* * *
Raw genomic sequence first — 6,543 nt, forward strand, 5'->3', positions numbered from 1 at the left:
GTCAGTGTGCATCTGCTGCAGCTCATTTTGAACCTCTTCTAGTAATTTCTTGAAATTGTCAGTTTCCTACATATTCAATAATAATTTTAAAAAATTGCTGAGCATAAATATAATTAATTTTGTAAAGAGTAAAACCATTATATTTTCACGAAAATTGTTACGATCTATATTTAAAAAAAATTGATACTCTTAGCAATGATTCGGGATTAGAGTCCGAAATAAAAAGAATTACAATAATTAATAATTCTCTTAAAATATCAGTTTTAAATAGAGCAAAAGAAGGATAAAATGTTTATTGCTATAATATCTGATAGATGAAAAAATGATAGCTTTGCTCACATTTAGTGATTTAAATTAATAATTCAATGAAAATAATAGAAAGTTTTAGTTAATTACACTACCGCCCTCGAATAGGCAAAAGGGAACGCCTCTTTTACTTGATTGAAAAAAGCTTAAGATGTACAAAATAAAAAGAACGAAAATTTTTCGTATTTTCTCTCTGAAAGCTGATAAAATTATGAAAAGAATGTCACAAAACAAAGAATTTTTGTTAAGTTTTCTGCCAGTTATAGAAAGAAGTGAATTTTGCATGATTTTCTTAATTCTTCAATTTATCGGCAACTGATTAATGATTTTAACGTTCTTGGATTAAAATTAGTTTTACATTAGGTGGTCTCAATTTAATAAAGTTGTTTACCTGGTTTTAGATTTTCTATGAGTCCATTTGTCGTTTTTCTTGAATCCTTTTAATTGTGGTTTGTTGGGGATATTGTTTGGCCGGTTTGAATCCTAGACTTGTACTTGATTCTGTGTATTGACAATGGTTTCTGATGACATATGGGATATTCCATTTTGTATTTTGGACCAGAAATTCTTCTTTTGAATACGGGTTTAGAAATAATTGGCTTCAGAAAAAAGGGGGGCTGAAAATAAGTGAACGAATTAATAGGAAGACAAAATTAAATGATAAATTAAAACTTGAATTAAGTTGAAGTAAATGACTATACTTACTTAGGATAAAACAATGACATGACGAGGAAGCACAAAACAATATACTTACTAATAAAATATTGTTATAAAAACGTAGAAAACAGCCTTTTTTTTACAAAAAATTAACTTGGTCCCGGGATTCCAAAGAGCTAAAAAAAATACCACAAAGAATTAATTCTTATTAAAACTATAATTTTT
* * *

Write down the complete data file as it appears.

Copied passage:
Raw genomic sequence first — 6,543 nt, forward strand, 5'->3', positions numbered from 1 at the left:
GTCAGTGTGCATCTGCTGCAGCTCATTTTGAACCTCTTCTAGTAATTTCTTGAAATTGTCAGTTTCCTACATATTCAATAATAATTTTAAAAAATTGCTGAGCATAAATATAATTAATTTTGTAAAGAGTAAAACCATTATATTTTCACGAAAATTGTTACGATCTATATTTAAAAAAAATTGATACTCTTAGCAATGATTCGGGATTAGAGTCCGAAATAAAAAGAATTACAATAATTAATAATTCTCTTAAAATATCAGTTTTAAATAGAGCAAAAGAAGGATAAAATGTTTATTGCTATAATATCTGATAGATGAAAAAATGATAGCTTTGCTCACATTTAGTGATTTAAATTAATAATTCAATGAAAATAATAGAAAGTTTTAGTTAATTACACTACCGCCCTCGAATAGGCAAAAGGGAACGCCTCTTTTACTTGATTGAAAAAAGCTTAAGATGTACAAAATAAAAAGAACGAAAATTTTTCGTATTTTCTCTCTGAAAGCTGATAAAATTATGAAAAGAATGTCACAAAACAAAGAATTTTTGTTAAGTTTTCTGCCAGTTATAGAAAGAAGTGAATTTTGCATGATTTTCTTAATTCTTCAATTTATCGGCAACTGATTAATGATTTTAACGTTCTTGGATTAAAATTAGTTTTACATTAGGTGGTCTCAATTTAATAAAGTTGTTTACCTGGTTTTAGATTTTCTATGAGTCCATTTGTCGTTTTTCTTGAATCCTTTTAATTGTGGTTTGTTGGGGATATTGTTTGGCCGGTTTGAATCCTAGACTTGTACTTGATTCTGTGTATTGACAATGGTTTCTGATGACATATGGGATATTCCATTTTGTATTTTGGACCAGAAATTCTTCTTTTGAATACGGGTTTAGAAATAATTGGCTTCAGAAAAAAGGGGGGCTGAAAATAAGTGAACGAATTAATAGGAAGACAAAATTAAATGATAAATTAAAACTTGAATTAAGTTGAAGTAAATGACTATACTTACTTAGGATAAAACAATGACATGACGAGGAAGCACAAAACAATATACTTACTAATAAAATATTGTTATAAAAACGTAGAAAACAGCCTTTTTTTTACAAAAAATTAACTTGGTCCCGGGATTCCAAAGAGCTAAAAAAAATACCACAAAGAATTAATTCTTATTAAAACTATAATTTTT